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All plug-in cars are expensive, but so are luxury vehicles, and the reasons for driving both prove to be surprisingly similar. As owners, we know the Volt has downsides, as all cars do, and we accept that they're deal-breakers for some shoppers. But Volt resistance seems to be more about partisan pretzel logic and safety misperceptions than about the car itself. GM's sales expectations were too high, but the Volt definitely deserves more success than it's seen so far.

Comments 

TimKerr

From a UK point of view the Ford Flex is interesting. The front looks like a foreshortened earlier Range Rover whilst the rear section could be any number of vehicles.
Personally I think it looks quite reasonable in design as a way of carrying seven people without looking like the rest of the wedge shaped crowd.
Depending on internal layout/spec/price I would think it would sell here

George

Until they UK sees that the curb weight starts at over 2,000 kilograms, and the Ecoboost version is about 2,200 kilo.

The Flex is also as long as a Honda Odyssey. BUT folks keep telling me they don't want a minivan. This is the best alternative out there.

Skankzilla

The Challenger in SRT8 form is about $10,000 too expensive and gets beat by the Camaro and Mustang. The Challenger was quickly off my list when I was shopping the three.

Zerf

From the questions I get on the Volt from all different audiences it is clear a lot of people still don't get it. I am kind of surprised given the amount of press. I have got plenty of questions like what happens when you drain the battery, are you stuck on the side of the road? Do you need some kind of special electrical wiring for your house? Can you drive it like you drove your old car? I kind of think the more people learn about it the better it will do but it certainly has been pulled down by thing like being labeled Obama's car, etc. The Avalanche I don't think that many people understand what it does either, having borrowed a neighbor's to do some work, it is a great design.

Mr LD

WTF????? How dare they put the Challenger on this list. Really America? Come on.

jyd

Flex - good vehicle but too $$$
Suzuki - no one knows they make cars
Mazdas - Need to keep up styling-wise
Optima - patience, patience
Genesis - see above
Quest - styling is a little too "odd"
Challenger - better than Camaro but suffers from Dodge reputation
Jetta Wagon - SUV is more versatile
Avalanche - when you try to be good at too many things you end up good at none
Volt - so many things wrong here - GM reputation of poor quality, bailout, price, styling, fire concerns, ev market isn't there yet.

swa

Volt
Ever try selling a used battery? That's what you've got to do to trade it off in a few years.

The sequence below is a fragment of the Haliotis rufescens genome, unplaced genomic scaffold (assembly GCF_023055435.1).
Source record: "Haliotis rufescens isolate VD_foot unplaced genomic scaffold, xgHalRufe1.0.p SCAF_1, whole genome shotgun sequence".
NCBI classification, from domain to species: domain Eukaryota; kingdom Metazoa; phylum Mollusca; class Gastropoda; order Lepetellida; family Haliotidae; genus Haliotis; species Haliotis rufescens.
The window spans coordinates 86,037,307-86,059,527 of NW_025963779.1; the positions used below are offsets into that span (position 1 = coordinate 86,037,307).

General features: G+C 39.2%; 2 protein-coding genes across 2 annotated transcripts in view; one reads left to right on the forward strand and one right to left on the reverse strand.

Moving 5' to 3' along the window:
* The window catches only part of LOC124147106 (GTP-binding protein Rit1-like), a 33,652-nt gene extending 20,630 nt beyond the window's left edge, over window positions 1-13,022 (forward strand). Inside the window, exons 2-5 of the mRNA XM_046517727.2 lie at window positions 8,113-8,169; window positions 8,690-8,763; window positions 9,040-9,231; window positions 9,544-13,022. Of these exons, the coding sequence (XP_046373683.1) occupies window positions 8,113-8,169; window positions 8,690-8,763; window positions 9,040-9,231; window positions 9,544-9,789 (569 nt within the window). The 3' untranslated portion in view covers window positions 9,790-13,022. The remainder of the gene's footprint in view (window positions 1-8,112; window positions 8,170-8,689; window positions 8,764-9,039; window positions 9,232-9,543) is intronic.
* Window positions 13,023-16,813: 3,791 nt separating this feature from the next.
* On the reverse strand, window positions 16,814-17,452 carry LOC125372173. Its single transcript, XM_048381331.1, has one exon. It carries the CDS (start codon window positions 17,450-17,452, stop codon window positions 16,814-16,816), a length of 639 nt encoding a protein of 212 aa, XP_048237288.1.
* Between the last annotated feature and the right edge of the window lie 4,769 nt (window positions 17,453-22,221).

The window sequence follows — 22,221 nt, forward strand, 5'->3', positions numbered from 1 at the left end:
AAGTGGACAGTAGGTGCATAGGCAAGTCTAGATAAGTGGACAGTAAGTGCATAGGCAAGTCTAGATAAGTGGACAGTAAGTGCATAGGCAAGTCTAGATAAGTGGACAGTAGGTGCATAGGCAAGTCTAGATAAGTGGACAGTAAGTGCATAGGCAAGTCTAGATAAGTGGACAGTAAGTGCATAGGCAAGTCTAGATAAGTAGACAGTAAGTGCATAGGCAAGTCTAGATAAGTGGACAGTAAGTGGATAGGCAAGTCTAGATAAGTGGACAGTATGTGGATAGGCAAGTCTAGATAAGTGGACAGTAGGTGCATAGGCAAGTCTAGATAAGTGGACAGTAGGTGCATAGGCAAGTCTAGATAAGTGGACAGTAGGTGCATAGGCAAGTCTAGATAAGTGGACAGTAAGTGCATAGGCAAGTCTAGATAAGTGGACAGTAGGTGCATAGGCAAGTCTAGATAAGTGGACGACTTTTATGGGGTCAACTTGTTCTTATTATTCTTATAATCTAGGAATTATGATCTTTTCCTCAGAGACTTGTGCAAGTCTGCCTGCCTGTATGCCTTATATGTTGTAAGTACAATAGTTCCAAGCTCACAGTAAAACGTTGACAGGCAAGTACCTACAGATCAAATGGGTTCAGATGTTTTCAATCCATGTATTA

tppdos

The Volt is little more than a package of lies. The gas-powered electronic motor is nearly what any single buy would want and never what most buyers want. The Volt would be more tasteful to me had GM pitched it honestly. It is simply a reverse-engineered gas/electric hybrid, not a purely electric vehicle as advertised. By avoiding truth in advertising, GM is sure to disappoint the buyers they attract and they're not likely to attract the buyers looking for a electric/gas hybrid.
Alas, they were successful in fooling the Federal government into subsidizing this car as though it were an electric car. That means we all lose.

tppdos

The internal layout of the Flex is amazing! This is one of the most comfortable cars ever produced. The handling is adequate for a vehicle this size, but certainly not as smooth as a reasonably sized car. Between this and the Mazda5, people looking for an alternative to a minivan should certainly find one of these very different vehicles ideal. Of course, the price is astronomical and the efficiency has been as poor as many SUVs. I'm interested to try the new V6 ecoboost in the Flex, but I wouldn't buy one until the third year of that combo---I expect reliability or performance issues from that combination. I would also enjoy the Flex with a manual transmission. I would buy that in a heartbeat.

Tony C.

well this entire list is quite accurate. I use to sell Ford and I kno that the Flex has a very smooth ride and great luxury features adn it is priced just like the expensive honda oddessy and the toyota sienna and the nissan quest. The nissan quest is a great improvement over the 04-09 models. The 2012 Quest has more interior space and more cubby holes than its competitors.The avalanche is a great idea but why have a crew cab silverado and the avalanche?????????? The genesis/optima both come from brands that have in my opinion proven themselves by making more reliable cars at good prices.VW Jetta im sorry this is not germany american ppl do not purchase station wagons or anything that looks remotley like a station wagaon make the jetta sport wagon more SUV like then im sure the american ppl would buy it more. The volt is nothing but a toyota prius hybrid.why buy a volt when you can get a prius and get the same car. a true electric car is the nissan leaf that doesnt have a gas motor at all. Suzuki has to do the same thing Hyundai and Kia did prove themselves that they can make reliable inexpensive cars and stop intorducing cars and a few years later taken them off the market plus more suzuki only products ppl dont kno what is a true suzuki and wats not the grand vitara is a chevy tracker the equator is a nissan frontier the xl7 which is no longer produced was a chevy equinox so if suzuki wants to sale more of cars create their own cars and stop using other ppls name design and reputaion to sell cars. and im sorry but until dodge create a car that is reliable and holds value the challenger will never be as good as the mustang and camaro

Dennis

Four years ago, I would have never even thought about purchasing a Kia or a Hyundai, for the exact reason the article states: they had the unfortunate perception of being cheap. Today, I believe both makers have improved their product greatly. However, I believe Kia is still somewhat saddled with the public perception of cheapness, not so much Hyundai. After Hyundai released the 2011 Sonata, the game changed. Today, Hyundai is one of my favorite brands and I would seriously consider buying any car from their fleet, which is a 180 from how I felt 4 years ago.